Humans have an inbuilt “negativity bias” where our brains process and focus on negative stimuli much more than the positive. It means that we:
- Recall and think about insults more than compliments;
- Respond more – emotionally and physically – to adverse stimuli;
- Dwell on unpleasant or traumatic events more than pleasant ones;
- Focus our attention more quickly on negative rather than positive information
Researcher, Cacioppo gives this example:
“You might be having a great day at work when a co-worker makes an offhand comment that you find irritating. You then find yourself stewing over his words for the rest of the day. When you get home from work and someone asks you how your day was, you reply that it was terrible—even though overall, it was quite good despite that one negative incident. It’s the same with complements. Someone can say 9 good things and just 1 slight”
For students, it sounds like this:
The teacher is marking your essay and give you 9 great complements. You really understood the question, responded to the central theme, gave great examples, used correct grammar! But the 1 negative comment is the one you stew on – your introduction needs a little work. WHAT!? Oh man. Such a bad essay. I hate this subject.
In adolescents, this can have a huge affect on their self esteem – focusing on their worst qualities, lowest results, areas of weakness – rather than their strengths. The tendency to overemphasise the negative changes the way teenagers view themselves and impacts the choices they make. Some will search for affirmation in the wrong areas, while others will experience heightened anxiety as they fear the worst. An unchallenged negativity bias can sabotage a young person’s identity and self worth.
5 ways to help teens overcome the negativity bias
- Shift the focus from weaknesses to strengths – Most teens can name their weaknesses, but how many can name their strengths? They are getting critical feedback on a daily, if not hourly basis. If we can help them name strengths, call out their good points, give them positive labels, then the negativity bias starts to loosen its grip. Go here to learn more about identifying strengths.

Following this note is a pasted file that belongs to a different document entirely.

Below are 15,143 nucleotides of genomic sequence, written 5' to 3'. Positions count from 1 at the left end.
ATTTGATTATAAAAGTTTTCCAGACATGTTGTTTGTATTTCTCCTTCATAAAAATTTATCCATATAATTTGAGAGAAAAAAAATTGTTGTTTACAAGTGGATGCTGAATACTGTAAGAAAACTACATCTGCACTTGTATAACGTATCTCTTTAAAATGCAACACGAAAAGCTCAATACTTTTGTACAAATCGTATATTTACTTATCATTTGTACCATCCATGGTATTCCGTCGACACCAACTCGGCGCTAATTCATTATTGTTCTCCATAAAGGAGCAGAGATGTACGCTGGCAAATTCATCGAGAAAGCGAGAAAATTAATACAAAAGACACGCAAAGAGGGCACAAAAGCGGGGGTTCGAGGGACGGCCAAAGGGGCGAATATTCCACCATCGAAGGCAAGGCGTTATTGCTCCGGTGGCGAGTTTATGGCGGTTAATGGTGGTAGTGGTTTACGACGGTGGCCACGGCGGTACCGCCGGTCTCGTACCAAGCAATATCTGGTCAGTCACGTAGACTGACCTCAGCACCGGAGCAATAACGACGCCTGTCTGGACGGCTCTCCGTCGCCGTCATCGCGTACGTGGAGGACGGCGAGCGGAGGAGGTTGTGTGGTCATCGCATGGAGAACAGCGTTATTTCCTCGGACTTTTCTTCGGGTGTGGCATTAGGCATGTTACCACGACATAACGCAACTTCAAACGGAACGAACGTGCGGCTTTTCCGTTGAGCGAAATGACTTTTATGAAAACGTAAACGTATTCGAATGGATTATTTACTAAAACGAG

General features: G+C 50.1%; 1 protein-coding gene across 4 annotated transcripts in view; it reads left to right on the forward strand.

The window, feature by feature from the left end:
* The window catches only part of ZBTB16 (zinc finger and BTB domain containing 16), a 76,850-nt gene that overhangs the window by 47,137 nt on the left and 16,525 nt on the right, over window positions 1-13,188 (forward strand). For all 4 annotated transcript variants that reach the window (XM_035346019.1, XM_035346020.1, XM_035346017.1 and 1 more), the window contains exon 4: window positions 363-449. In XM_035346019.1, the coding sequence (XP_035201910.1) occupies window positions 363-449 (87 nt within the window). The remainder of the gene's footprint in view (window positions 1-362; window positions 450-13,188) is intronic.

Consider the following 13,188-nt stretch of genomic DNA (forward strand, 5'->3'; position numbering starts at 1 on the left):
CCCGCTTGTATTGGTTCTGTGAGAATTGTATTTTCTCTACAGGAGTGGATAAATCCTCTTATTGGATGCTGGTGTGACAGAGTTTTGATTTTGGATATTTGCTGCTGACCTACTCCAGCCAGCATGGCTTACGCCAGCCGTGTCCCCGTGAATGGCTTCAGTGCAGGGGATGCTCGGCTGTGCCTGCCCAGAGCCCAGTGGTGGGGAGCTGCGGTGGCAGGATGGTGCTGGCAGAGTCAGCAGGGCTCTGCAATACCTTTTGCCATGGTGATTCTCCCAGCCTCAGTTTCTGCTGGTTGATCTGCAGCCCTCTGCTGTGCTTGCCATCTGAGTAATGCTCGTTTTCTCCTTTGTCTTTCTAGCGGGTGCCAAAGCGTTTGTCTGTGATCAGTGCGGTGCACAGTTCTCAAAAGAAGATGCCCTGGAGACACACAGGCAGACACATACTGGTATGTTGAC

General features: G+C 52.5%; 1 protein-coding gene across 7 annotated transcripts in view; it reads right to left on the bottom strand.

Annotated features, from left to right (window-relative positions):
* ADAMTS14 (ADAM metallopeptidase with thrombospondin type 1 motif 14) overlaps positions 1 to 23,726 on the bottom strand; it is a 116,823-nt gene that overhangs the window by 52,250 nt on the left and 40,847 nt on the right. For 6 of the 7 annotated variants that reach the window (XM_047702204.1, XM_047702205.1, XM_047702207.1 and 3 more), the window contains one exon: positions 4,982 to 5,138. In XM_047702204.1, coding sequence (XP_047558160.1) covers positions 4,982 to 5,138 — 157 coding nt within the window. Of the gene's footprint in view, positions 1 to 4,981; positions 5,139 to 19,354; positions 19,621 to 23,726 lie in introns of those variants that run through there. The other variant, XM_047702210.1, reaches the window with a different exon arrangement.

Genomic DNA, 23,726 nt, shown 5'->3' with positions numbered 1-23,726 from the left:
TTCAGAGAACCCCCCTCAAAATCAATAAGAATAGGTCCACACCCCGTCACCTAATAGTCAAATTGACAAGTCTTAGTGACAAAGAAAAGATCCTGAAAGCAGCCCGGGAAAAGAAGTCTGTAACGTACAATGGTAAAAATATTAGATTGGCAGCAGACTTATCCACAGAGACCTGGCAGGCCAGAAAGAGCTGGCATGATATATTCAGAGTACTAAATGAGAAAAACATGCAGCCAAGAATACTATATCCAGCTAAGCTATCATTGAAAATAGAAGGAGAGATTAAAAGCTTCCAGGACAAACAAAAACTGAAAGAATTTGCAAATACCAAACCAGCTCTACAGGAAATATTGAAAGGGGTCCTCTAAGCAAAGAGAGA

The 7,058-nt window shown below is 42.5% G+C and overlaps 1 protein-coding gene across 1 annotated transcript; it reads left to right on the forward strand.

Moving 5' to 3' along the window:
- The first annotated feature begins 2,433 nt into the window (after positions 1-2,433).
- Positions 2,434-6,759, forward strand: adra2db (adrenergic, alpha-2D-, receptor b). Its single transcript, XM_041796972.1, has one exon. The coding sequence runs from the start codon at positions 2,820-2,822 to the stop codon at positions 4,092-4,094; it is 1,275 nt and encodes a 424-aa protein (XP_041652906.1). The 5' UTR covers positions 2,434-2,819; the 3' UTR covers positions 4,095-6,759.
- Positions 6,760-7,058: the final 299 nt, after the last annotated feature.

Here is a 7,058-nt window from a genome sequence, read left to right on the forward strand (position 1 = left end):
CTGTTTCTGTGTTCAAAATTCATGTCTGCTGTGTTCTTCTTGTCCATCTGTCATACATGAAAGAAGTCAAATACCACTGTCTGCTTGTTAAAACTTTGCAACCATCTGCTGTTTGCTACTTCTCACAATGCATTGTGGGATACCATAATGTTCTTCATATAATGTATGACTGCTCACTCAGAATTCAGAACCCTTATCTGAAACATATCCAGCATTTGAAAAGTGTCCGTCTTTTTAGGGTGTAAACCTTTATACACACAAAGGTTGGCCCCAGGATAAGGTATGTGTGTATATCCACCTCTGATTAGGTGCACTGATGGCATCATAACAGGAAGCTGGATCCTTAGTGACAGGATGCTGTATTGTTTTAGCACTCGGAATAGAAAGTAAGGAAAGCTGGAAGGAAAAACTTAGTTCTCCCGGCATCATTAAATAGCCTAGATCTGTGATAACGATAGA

- Challenge negative self talk – We need to help students pay attention to the type of thoughts that run through their mind. Each person has a choice in what we dwell on and where we allow thoughts to spiral. Focusing on positive results, traits and outcomes will relieve fear and change the neural pathways toward a resilient mind.
- Tune out from media – Catastrophe and negativity sells. And it’s now on a global scale. But the among of media consumption can overwhelm a young brain who is trying to figure out what is safe, who they can trust, what the future holds and how they will cope. No one is suggesting to live under a rock, but monitoring the percentage of negative messages will go a long way in helping a teen gain hope and faith in a great future.
- Celebrate positive moments – One of the best ways to help a teen change their brain is to regularly encourage gratitude and positive reflection. What went right? What were the highlights? Who was encouraging? Where did you succeed?
- Balance our feedback – Educators need to be aware of the weight that our feedback has on young ones. We tend to understate areas of competence and effectiveness, pointing out the areas that require more effort and focus. We default to telling them where they are not going well. Afterall, if we simply complement them, how will they know what they need to improve? Sure, feedback is necessary but emphasising what’s right may just boost their performance in ways we haven’t seen before.